Seismic Monitoring Devices are Vulnerable to Cyberattacks

Seismic Monitoring Devices are Vulnerable to Cyberattacks

According to researchers who have examined the devices for flaws, seismic monitoring devices connected to the internet are vulnerable to cyberattacks that could disrupt data collection and processing.

Non-encrypted data, insecure protocols, and poor user authentication mechanisms are among the most common security issues that leave seismological networks vulnerable to security breaches, according to Michael Samios of the National Observatory of Athens and colleagues in a new study published in Seismological Research Letters.

Modern seismic stations are now built as Internet-of-Things (IoT) stations, with physical devices that connect to and exchange data with other devices and systems via the Internet. Samios and his colleagues identified threats to the equipment that information technology security professionals commonly find in IoT devices in their test attacks on different brands of seismographs, accelerographs, and GNSS receivers.

Seismic monitoring devices linked to the internet are vulnerable to cyberattacks that could disrupt data collection and processing, say researchers who have probed the devices for weak points.

“It appears that most seismologists and network operators are unaware of the vulnerabilities of their IoT devices, as well as the potential risk to their monitoring networks,” Samios said. “Educating and assisting seismologists on information security is critical, as unauthorized users will frequently attempt to gain access through a legitimate user’s computer in order to abuse monitoring networks and IoT devices.”

A malicious user could alter geophysical data, slow down data transmission and processing, or generate false alarms in earthquake early warning systems by exploiting these vulnerabilities, according to the researchers, causing the public to lose trust in seismic monitoring and potentially affecting emergency and economic responses to a seismic event.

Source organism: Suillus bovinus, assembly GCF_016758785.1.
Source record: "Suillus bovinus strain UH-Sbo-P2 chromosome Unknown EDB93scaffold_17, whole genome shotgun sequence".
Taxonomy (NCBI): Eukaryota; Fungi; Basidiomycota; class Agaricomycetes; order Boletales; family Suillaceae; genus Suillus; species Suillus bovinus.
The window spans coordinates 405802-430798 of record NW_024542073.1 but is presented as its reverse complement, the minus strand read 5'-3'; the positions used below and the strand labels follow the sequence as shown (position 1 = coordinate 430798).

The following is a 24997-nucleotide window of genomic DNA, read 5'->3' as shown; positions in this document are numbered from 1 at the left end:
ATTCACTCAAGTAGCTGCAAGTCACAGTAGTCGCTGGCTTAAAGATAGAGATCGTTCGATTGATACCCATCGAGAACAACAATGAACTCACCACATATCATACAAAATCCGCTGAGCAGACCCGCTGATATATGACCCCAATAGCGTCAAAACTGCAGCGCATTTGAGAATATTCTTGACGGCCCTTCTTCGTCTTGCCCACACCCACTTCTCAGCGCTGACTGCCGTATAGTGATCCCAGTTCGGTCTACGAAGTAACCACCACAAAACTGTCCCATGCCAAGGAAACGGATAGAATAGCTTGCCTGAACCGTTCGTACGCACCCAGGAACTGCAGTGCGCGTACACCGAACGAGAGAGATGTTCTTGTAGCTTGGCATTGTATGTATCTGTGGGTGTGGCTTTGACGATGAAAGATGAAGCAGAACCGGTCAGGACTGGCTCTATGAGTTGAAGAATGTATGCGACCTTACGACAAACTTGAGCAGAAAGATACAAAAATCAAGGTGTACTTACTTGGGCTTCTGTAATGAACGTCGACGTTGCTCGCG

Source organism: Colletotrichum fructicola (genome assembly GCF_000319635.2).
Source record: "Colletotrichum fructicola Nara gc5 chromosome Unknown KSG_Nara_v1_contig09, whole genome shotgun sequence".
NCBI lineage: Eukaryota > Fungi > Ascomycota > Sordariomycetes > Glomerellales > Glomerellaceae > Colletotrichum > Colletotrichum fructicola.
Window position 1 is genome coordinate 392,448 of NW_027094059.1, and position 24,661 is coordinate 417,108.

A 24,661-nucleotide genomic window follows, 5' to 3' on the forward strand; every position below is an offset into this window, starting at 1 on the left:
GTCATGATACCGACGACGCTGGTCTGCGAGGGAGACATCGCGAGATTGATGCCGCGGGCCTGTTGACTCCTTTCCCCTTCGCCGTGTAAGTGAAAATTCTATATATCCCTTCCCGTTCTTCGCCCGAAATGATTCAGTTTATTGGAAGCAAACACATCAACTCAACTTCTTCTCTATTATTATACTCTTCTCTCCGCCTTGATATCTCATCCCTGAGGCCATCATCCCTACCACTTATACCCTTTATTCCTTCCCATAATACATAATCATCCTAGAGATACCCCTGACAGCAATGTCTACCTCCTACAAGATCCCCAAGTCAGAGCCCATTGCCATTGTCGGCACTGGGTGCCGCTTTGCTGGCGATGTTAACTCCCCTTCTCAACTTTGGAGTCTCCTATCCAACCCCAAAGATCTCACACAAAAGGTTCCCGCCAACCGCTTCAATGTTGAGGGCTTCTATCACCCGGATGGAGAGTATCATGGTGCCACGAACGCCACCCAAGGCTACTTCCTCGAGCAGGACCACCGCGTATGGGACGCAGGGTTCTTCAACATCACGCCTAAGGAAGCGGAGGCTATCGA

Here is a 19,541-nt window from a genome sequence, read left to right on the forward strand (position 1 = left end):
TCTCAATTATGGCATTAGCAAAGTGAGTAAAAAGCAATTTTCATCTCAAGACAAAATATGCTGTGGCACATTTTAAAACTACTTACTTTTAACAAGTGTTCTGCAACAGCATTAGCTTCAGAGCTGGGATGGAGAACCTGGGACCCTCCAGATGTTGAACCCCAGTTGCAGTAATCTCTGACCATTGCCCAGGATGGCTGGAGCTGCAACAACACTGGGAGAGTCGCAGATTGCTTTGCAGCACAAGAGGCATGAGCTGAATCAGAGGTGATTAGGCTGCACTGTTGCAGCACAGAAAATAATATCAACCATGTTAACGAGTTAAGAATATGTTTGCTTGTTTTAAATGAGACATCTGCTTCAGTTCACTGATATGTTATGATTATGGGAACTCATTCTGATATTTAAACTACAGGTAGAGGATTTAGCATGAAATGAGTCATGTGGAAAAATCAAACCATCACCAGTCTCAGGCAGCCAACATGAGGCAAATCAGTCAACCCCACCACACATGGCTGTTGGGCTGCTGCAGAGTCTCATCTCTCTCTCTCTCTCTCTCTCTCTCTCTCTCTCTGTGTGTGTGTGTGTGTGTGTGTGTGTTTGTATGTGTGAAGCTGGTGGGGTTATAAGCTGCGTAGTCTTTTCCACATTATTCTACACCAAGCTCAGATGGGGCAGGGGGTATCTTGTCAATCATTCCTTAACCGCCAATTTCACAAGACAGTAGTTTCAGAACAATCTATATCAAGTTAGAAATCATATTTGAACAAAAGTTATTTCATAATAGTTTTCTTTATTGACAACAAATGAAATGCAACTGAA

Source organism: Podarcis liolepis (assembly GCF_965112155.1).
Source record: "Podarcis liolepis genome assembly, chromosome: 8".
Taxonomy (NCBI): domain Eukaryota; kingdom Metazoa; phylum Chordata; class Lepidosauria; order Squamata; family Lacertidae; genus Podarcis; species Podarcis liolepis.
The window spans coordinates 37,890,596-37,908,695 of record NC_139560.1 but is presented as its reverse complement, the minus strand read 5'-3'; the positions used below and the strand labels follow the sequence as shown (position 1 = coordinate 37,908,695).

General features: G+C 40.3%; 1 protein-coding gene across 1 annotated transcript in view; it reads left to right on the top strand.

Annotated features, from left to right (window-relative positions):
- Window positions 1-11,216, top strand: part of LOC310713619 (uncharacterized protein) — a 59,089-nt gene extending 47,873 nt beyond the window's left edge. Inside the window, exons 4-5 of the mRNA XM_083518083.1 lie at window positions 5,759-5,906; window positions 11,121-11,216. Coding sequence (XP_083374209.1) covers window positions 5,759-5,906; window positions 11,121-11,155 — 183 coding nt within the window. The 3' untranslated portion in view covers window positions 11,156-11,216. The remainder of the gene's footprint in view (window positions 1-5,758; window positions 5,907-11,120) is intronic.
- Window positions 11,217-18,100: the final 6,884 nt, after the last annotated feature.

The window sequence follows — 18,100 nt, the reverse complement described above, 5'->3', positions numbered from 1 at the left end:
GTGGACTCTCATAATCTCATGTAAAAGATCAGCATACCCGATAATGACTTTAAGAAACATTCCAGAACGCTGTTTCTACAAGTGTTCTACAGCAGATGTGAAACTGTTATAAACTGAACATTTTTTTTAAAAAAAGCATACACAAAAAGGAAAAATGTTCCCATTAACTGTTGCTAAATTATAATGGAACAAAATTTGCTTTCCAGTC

Following a security incident at one of their seismic stations, Samios and colleagues conducted a security assessment of seismic and GNSS devices connected to their own monitoring networks. They identified several potential security flaws in these devices, including physical security in sometimes remote locations, the difficulties and costs of updating hardware and software security, the use of non-encrypted protocols, and default or easy login credentials.

Cybersecurity vulnerabilities of common seismological equipment

The researchers used their cybersecurity skills to test these flaws by surveilling, scanning, and gaining access to geophysical devices with their default settings. They discovered the most significant security issues to be a lack of data encryption, weak user authentication protocols, and the absence of a secure initial-default configuration.

Samios and colleagues were able to demonstrate the successful launch of a denial-of-service (DOS) attack against the devices, rendering them inoperable for the duration of the attack, as well as retrieve usernames and passwords for some of the devices.

“Security flaws between different devices are determined not by the type of device, but by whether this device uses insecure protocols, outdated software, and a potentially insecure default configuration,” Samios explained. “It is worth noting, however, that while these vulnerabilities are typically found in low-cost IoT devices priced at $50 or less, it has also been confirmed that they are found in seismological and GNSS devices that cost many times as much.”

The research team was also able to intercept seismological data transmitted via the SeedLink protocol, a data transmission service used by many seismologists, as part of their tests. According to Samios, SeedLink may lack some of the necessary encryption and authentication protocols to keep data secure. He mentioned that the researchers were able to manipulate waveforms transferred by SeedLink in a follow-up lab experiment that was not included in the SRL paper.

“This could potentially generate or conceal alarms on earthquake early warning and seismic monitoring systems, resulting in troubling situations,” he said.

While device manufacturers and data transmission services should improve security functions such as data encryption, seismic network operators can collaborate with information security experts to develop safer user practices and improve hardware and software systems, according to Samios.